Trying to raise my kids the best I can

Tuesday, March 09, 2010

Another thought on Standardized Testing

I was thinking about standardized testing again. (I'm not sure why. I guess the wheels in my brain are just always turning). If you recall, I wrote a post about this subject several months ago, in which I made an argument for a much shorter test (the one here in Massachusetts takes weeks to complete). The argument being that there should be a basic standard that all kids should be able to meet. No excuses. Which is really the point of standardized testing. To ensure a minimum standard for all kids. The range of academic achievement could still be measured through optional tests that could be used by communities and parents to judge their schools. But the state mandates would only address the requirement that all students pass the minimum standards.

OK, but on to my new idea.

One of my frustration with the public school paradigm (which, I'll be honest, I completely disagree with. But I guess that goes without saying, since I'm an unschooler) is that there are eight forms of intelligence and public school only measures two of them (but teaches five, if gym, music and art aren't slashed in budget cuts). As the Japanese have discovered, there is more to success than just book-smarts. Individually, our society, and the world, in fact, doesn't succeed because everyone is mediocre at everything. We achieve great success when there is a basic standard for all and then each person achieves greatness in their own personal strengths. Whether that is musical genius or animal husbandry, athletic achievements, or computer software programing. So I was thinking that on top of the basic standards measured in the previous post, there could be another type of measurement for exceptional talent. Where children from all schools could compete in national competitions -ones that already exist- like spelling bees and 4H club livestock competitions, geography bowls, engineering design competitions, etc. And the placement of exceptional student work could be rated and compared. This, of course, would put the poorer schools at a disadvantage- at least at first- because the richer parents are already supplementing their kids education with these extra curricular activities. But perhaps, therein lies the crux of the disadvantage that poor schools are facing. Perhaps THAT is the difference between the successful rich schools and the unsuccessful poor schools. Perhaps, if the underachieving students are given a chance to shine in their own perspective gifts, it will open up a side of them that can be more open to success in all aspects of their life. Of course the poor schools will have difficulty funding these sorts of endeavors. But perhaps that's exactly what we need to shine a light on the glaring problem of inequality of funding. Perhaps the current system is masking the true differences between the school funding. There are certain standards of funding equality that must be met between all public schools. And certainly there are scaled down ways of achieving these goals for the poorer schools. For instance, teams of students often compete in technology competitions. So separating the "gifts" into several teams is still an improvement over none at all. And the children who can pursue on their own, their own special gifts, could be given a rearranged schedule to allow for practice.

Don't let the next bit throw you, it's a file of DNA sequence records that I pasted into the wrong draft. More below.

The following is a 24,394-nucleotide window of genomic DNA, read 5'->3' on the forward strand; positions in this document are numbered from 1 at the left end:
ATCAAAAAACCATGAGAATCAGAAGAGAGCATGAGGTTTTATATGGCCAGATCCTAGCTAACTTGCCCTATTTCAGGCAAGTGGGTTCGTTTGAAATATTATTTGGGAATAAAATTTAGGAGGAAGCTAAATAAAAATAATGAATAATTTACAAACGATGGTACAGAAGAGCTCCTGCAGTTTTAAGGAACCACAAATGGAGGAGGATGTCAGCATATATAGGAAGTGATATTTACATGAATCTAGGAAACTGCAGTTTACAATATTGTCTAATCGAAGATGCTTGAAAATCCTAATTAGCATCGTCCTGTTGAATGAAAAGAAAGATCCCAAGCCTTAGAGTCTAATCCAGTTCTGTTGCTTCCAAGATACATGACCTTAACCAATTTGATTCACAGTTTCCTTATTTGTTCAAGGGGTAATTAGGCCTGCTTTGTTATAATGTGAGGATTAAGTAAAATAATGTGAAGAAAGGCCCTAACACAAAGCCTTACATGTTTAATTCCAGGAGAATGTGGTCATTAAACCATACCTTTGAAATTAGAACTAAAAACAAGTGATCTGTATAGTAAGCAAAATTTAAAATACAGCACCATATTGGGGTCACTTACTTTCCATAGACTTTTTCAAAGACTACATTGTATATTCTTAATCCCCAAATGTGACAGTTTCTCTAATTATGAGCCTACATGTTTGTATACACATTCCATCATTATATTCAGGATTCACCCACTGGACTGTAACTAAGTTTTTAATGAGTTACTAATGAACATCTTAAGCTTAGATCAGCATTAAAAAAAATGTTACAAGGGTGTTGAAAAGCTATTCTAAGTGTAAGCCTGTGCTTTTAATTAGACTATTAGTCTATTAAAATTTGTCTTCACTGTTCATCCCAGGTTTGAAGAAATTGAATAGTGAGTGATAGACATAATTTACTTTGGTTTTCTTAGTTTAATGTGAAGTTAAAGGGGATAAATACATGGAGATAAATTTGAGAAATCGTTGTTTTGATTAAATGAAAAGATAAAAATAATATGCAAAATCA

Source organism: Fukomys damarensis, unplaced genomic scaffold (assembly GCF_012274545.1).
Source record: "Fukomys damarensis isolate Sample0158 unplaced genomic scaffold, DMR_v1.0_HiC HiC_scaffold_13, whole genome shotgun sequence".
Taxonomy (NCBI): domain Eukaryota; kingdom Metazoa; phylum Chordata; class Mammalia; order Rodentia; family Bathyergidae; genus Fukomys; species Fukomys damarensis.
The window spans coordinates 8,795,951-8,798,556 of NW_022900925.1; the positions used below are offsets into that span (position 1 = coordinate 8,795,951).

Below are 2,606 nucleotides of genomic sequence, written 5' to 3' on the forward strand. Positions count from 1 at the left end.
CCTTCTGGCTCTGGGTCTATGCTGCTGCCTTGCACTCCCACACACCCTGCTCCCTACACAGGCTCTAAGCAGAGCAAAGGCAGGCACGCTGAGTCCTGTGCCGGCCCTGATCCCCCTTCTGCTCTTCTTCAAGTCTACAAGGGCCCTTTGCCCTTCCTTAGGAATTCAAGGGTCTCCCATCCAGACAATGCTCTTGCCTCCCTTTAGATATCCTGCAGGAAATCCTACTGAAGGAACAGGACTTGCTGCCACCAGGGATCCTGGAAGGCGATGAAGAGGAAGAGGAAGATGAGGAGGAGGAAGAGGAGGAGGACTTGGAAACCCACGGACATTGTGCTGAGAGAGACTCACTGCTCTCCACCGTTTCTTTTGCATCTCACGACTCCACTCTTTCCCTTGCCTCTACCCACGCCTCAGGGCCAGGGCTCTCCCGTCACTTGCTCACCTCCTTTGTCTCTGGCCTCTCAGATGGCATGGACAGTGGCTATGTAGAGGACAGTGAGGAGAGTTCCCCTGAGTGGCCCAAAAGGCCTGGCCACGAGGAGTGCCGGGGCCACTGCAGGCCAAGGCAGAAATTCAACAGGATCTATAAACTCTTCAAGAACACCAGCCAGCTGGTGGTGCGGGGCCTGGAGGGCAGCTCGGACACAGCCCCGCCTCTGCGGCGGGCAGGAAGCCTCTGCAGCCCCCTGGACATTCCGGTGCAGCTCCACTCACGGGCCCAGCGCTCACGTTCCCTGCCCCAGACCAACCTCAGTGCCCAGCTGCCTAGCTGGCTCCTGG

I came back to edit this post- to add to it - the thought that pushing kids to pursue heavily hobbies they'd just like to try or dabble in, would be detrimental. So, even though I think this would be an improvement, it's no solution. I guess the best solution is to make the laws more homeschooling friendly and make our society more homeschooling friendly. :)

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